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Last Harvest: From Cornfield to New Town: Real Estate Development from…

by Witold Rybczynski

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2064109,429 (3.69)7
The bestselling author of Home and A Clearing in the Distance tells the compelling story of the transformation of a Pennsylvania cornfield into a RneotraditionalS housing development--taking the reader on a revelatory inside tour of real estate in America.
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Although I'm not an architect, developer, town supervisor, etc, I felt this was an interesting book. Rybczynski details how a farm in Pennsylvania becomes a suburb and goes into the history of development, housing, permits along the way. While I felt that some drawings or pictures of the historic places he talked about would help a layman like myself understand the concepts better, I did learn some and have found myself looking at houses and developments in a different way. It's fairly dry and not a quick read but I'd recommend it just because the topic seems unique.
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  Jeff.Rosendahl | Sep 21, 2021 |
I generally like Rybczynski's books quite a lot. I was hoping this one would have more of a discussion of the theory behind New Urbanism. Instead, I got interviews with developers & planning commissioners, and the transformation from an idea to a very different reality. So some interesting information about how the modern business and politics of housing work, but that's not what I was looking for. ( )
  JohnNienart | Jul 11, 2021 |
Honestly, I never would have expected to have been particularly interested in a book about the process by which a housing development came to be. But in the hands of Witold Rybczynski, this is a compelling, dramatic, very nearly unputdownable read. Interspersing details of septic systems and vinyl siding with a capsule history of zoning ordinances and suburban planning, Last Harvest is a remarkably good book. ( )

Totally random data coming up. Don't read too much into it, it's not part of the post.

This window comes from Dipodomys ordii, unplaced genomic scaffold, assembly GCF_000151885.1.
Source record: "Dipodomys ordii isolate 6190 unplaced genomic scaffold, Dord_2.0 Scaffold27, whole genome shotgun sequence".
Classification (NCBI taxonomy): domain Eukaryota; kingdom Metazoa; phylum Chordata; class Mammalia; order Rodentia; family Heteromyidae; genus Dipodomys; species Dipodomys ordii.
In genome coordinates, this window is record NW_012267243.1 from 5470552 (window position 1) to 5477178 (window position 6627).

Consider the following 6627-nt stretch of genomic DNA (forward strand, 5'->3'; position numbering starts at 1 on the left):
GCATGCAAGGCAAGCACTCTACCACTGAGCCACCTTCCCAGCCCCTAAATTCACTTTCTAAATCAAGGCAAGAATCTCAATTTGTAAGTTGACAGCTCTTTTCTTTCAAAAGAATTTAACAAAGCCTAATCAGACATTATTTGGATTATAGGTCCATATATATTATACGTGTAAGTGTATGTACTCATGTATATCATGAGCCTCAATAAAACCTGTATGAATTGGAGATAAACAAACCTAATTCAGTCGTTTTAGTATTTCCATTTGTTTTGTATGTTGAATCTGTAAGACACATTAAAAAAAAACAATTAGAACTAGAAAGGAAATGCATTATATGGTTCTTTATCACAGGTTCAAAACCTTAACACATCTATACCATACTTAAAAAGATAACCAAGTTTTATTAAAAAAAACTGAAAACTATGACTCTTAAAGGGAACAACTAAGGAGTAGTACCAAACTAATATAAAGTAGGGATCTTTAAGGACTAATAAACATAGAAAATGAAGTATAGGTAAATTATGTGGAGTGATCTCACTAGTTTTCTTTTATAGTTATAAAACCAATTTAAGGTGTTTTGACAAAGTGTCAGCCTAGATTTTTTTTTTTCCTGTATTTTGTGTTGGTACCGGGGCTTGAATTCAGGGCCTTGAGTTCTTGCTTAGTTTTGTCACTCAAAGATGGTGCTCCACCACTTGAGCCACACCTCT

JBD1 | Mar 16, 2014 |
A book that helped me understand why so many suburban developments look the same, and are so unsatisfying. It's the economics (and to a certain extent, the politics). Rybczynski profiles a development in the Philadelphia exurbs, from the first planning until the first families move in. All along, the developers have great intentions about making a 'new traditional development': but in the end, the economics (cost of the land and building process, and the need to appeal to mass taste) make the development a lot more similar to everything else.

Not as good as fascinating as some of Rybczynski's other insightful books on buildings and spaces, but still interesting. ( )
  teaperson | May 19, 2007 |
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The bestselling author of Home and A Clearing in the Distance tells the compelling story of the transformation of a Pennsylvania cornfield into a RneotraditionalS housing development--taking the reader on a revelatory inside tour of real estate in America.

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